Monday’s unanimous U.S. Senate vote approved a bill to give Supreme Court justices additional security for their families.
The bill’s passage comes as protests have erupted across the country — including in front of justices’ homes — following The leakage of a Supreme Court draft opinions suggesting that the conservative bloc majority is ready to undo the abortion protections that were established in the Court’s 1973 Roe v. Wade ruling.
The Supreme Court Police Parity ActIf the Marshal of Supreme Court considers it necessary, he would amend existing statutes in order to increase security protection for the immediate family members justices.
In Sen. John Cornyn’s (R-Texas) introduction of the bill, he condemned the recent protests in support of abortion rights that have taken place in public areas outside of some justices’ homes, wrongly implying that the protests have not been peaceful.
“Threats to the physical safety of Supreme Court Justices and their families are disgraceful, and attempts to intimidate and influence the independence of our judiciary cannot be tolerated,” Cornyn said in a statement.
Other commentators including Fox News constitutional consultant Jonathan Turley, have used similar language to criticize the protests, describing them as “harassment of judges and their families” — despite the fact that the demonstrations have been peaceful, and are an exercise of citizens’ First Amendment rights.
Around 150 protestors demonstrated in Fairfax County Virginia on Monday evening. outside the home of Justice Samuel AlitoThe author of the leaked draft opinion was. On Saturday, around 100 protesters gathered outside of Justice Brett Kavanaugh’s home in Chevy Chase, Maryland. Many of these protesters also marched in support of the Constitution. marched to Chief Justice John Roberts’s home, which is nearby.
Commentators and social media users praised the speed with which the Senate passed additional protections for justices. They pointed out that lawmakers have failed to pass the urgently needed protections for abortion rights in the same manner. They also attacked statements that mocked the protests.
“The Senate voting unanimously on a bill that would expand security protections to the family members of Supreme Court justices show [sic] how they can work fast when it’s something that benefits their own,” one Twitter user pointed out.
“The sidewalks adjacent to a powerful person’s property are not more sacred than 73 million women’s bodies,” wrote Daily Beast columnist Erin Gloria Ryan. “And yet, from the way some voices have responded to protests outside of SCOTUS homes, you’d swear the real victim here was Brett Kavanaugh.”
“Protesting at people’s homes is not my go to move unless a lot of options have been exhausted and…. *waves around* we’re here folks,” tweeted Democratic Party strategist Atima Omara. “Folks are about to lose civil rights and bodily autonomy in a democracy on the brink. When is it okay to protest exactly, when we’re in jail?”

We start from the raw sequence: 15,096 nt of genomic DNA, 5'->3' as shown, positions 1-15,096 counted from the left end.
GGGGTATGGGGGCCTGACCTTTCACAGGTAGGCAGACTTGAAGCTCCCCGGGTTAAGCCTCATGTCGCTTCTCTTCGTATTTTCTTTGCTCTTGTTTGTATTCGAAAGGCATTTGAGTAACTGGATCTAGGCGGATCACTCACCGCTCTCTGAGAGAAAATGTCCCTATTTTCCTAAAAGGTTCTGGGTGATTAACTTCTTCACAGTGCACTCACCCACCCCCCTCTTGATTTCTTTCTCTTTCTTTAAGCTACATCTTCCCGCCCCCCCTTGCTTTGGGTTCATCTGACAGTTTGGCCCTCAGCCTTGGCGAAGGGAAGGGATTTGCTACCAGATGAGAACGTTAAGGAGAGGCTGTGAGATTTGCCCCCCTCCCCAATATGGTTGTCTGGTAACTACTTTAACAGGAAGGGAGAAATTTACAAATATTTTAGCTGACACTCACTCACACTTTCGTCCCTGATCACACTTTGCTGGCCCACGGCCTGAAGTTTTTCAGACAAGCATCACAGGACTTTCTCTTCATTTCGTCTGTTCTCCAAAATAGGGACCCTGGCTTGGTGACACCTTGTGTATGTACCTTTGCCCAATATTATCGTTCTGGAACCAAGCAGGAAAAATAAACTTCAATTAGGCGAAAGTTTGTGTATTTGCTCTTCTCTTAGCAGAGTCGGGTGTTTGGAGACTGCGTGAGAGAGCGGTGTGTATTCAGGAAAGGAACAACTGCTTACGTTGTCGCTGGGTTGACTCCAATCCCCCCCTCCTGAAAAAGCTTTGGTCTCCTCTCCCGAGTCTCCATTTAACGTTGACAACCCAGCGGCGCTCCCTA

Meanwhile, conservatives have spread false rumors alleging that justices’ lives have been in danger as a result of the demonstrations.
Ilya Shapiro, a conservative attorney and frequent blogger Fox News guest, said on Saturday evening that he had “heard that Justice Alito has been taken to an undisclosed location with his family” due to the protests. When pressed by Politico to explain where he had gotten that information, Shapiro admitted that he didn’t know where it had originated.
Protesters also demonstrated in front Sen. Susan Collins’ Maine home, where Collins is a Republican who often promotes herself as an advocate for abortion rights. Who voted to confirm the following conservative picks?to the Supreme Court, dismissing warnings regarding their views on abortion. Collins voted against legislation to codify the existing abortion protections earlier in the year. RoeShe was recently She stated that she would vote again against the bill when it comes up for a vote at the Senate this week.
Demonstrators used sidewalk chalk in front of the senator’s homeOver the weekend, I pleaded with her to support the legislation. Apparently, the chalk warranted a call to the police, who arrived at the scene and deemed the writings as “not overtly threatening.”
In a statement, Collins called the chalked message in front of her home a “defacement of public property.”
Activists pointed out that the bill could increase interactions between police officers and protesters and could lead to further crackdowns on freedom speech across the country.